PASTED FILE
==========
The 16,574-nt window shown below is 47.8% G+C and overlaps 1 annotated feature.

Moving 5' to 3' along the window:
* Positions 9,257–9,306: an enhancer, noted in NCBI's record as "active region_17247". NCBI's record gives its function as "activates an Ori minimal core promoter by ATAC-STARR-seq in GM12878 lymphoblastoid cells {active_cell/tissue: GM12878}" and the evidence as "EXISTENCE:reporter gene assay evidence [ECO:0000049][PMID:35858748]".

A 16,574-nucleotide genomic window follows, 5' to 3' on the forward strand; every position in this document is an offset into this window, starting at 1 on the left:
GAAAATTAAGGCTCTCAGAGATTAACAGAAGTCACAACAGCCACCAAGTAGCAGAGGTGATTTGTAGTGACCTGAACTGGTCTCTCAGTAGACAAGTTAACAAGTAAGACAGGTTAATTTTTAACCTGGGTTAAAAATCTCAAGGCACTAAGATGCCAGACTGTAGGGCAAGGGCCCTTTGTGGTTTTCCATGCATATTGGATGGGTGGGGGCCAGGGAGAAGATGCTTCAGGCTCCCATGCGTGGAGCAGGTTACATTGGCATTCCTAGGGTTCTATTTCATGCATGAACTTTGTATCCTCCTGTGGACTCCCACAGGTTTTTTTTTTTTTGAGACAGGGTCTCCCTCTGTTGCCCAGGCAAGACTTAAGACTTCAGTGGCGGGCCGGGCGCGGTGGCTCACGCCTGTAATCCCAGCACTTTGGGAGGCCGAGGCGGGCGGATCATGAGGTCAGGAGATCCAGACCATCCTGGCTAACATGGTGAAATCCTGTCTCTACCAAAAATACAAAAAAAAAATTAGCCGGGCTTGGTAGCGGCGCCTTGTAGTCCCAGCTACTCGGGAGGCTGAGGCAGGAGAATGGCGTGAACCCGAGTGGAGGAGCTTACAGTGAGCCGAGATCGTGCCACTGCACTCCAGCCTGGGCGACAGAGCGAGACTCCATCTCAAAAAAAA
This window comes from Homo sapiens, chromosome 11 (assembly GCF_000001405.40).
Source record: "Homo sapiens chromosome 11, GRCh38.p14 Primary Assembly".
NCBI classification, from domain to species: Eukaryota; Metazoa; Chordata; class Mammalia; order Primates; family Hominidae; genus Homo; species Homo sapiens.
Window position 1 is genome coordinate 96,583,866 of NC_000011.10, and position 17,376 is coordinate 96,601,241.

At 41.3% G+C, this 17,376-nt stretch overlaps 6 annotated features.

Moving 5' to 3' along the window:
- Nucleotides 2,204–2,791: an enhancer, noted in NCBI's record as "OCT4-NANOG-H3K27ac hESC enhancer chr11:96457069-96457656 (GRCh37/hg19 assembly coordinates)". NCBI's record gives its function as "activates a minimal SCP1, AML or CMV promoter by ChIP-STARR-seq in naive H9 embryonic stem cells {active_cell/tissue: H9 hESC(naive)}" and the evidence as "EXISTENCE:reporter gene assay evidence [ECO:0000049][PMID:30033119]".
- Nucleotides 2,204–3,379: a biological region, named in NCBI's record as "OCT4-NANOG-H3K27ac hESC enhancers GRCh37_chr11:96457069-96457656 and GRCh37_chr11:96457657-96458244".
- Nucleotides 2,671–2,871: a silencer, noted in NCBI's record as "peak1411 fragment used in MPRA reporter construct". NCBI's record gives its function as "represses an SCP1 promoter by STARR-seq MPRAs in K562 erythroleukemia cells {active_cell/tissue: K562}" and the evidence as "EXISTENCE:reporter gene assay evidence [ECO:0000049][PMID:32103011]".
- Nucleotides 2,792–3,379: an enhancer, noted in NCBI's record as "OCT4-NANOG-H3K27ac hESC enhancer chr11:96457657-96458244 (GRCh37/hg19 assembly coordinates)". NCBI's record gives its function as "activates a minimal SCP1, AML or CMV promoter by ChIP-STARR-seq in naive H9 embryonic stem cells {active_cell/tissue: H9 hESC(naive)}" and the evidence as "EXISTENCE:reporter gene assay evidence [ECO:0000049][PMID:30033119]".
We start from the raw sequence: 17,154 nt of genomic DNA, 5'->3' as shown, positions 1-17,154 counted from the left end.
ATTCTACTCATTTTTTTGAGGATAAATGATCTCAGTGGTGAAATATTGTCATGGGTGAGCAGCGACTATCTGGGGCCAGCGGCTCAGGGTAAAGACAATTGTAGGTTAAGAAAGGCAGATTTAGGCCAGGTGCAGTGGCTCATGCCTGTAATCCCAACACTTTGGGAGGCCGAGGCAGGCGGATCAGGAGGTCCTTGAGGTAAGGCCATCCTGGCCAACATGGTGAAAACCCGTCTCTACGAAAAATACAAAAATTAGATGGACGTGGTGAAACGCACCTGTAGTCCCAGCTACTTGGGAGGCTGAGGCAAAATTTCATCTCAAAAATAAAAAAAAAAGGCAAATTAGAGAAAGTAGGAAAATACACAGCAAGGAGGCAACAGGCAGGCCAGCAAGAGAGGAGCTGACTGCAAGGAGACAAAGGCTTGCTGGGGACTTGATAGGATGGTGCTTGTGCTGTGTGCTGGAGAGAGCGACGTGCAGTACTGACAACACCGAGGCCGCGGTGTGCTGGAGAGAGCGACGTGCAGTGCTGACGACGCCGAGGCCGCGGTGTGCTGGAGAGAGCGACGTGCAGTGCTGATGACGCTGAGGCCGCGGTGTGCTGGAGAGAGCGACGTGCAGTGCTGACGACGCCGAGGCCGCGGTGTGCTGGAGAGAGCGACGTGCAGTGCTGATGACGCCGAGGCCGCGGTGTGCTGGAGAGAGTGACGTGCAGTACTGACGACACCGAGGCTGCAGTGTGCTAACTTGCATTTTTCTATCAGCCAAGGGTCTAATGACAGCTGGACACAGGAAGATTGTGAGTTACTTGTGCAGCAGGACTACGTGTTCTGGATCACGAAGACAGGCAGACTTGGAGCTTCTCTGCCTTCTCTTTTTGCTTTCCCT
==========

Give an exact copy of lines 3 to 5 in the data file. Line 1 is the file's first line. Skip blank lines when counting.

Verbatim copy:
* Positions 9,257–9,306: an enhancer, noted in NCBI's record as "active region_17247". NCBI's record gives its function as "activates an Ori minimal core promoter by ATAC-STARR-seq in GM12878 lymphoblastoid cells {active_cell/tissue: GM12878}" and the evidence as "EXISTENCE:reporter gene assay evidence [ECO:0000049][PMID:35858748]".

A 16,574-nucleotide genomic window follows, 5' to 3' on the forward strand; every position in this document is an offset into this window, starting at 1 on the left:
GAAAATTAAGGCTCTCAGAGATTAACAGAAGTCACAACAGCCACCAAGTAGCAGAGGTGATTTGTAGTGACCTGAACTGGTCTCTCAGTAGACAAGTTAACAAGTAAGACAGGTTAATTTTTAACCTGGGTTAAAAATCTCAAGGCACTAAGATGCCAGACTGTAGGGCAAGGGCCCTTTGTGGTTTTCCATGCATATTGGATGGGTGGGGGCCAGGGAGAAGATGCTTCAGGCTCCCATGCGTGGAGCAGGTTACATTGGCATTCCTAGGGTTCTATTTCATGCATGAACTTTGTATCCTCCTGTGGACTCCCACAGGTTTTTTTTTTTTTGAGACAGGGTCTCCCTCTGTTGCCCAGGCAAGACTTAAGACTTCAGTGGCGGGCCGGGCGCGGTGGCTCACGCCTGTAATCCCAGCACTTTGGGAGGCCGAGGCGGGCGGATCATGAGGTCAGGAGATCCAGACCATCCTGGCTAACATGGTGAAATCCTGTCTCTACCAAAAATACAAAAAAAAAATTAGCCGGGCTTGGTAGCGGCGCCTTGTAGTCCCAGCTACTCGGGAGGCTGAGGCAGGAGAATGGCGTGAACCCGAGTGGAGGAGCTTACAGTGAGCCGAGATCGTGCCACTGCACTCCAGCCTGGGCGACAGAGCGAGACTCCATCTCAAAAAAAA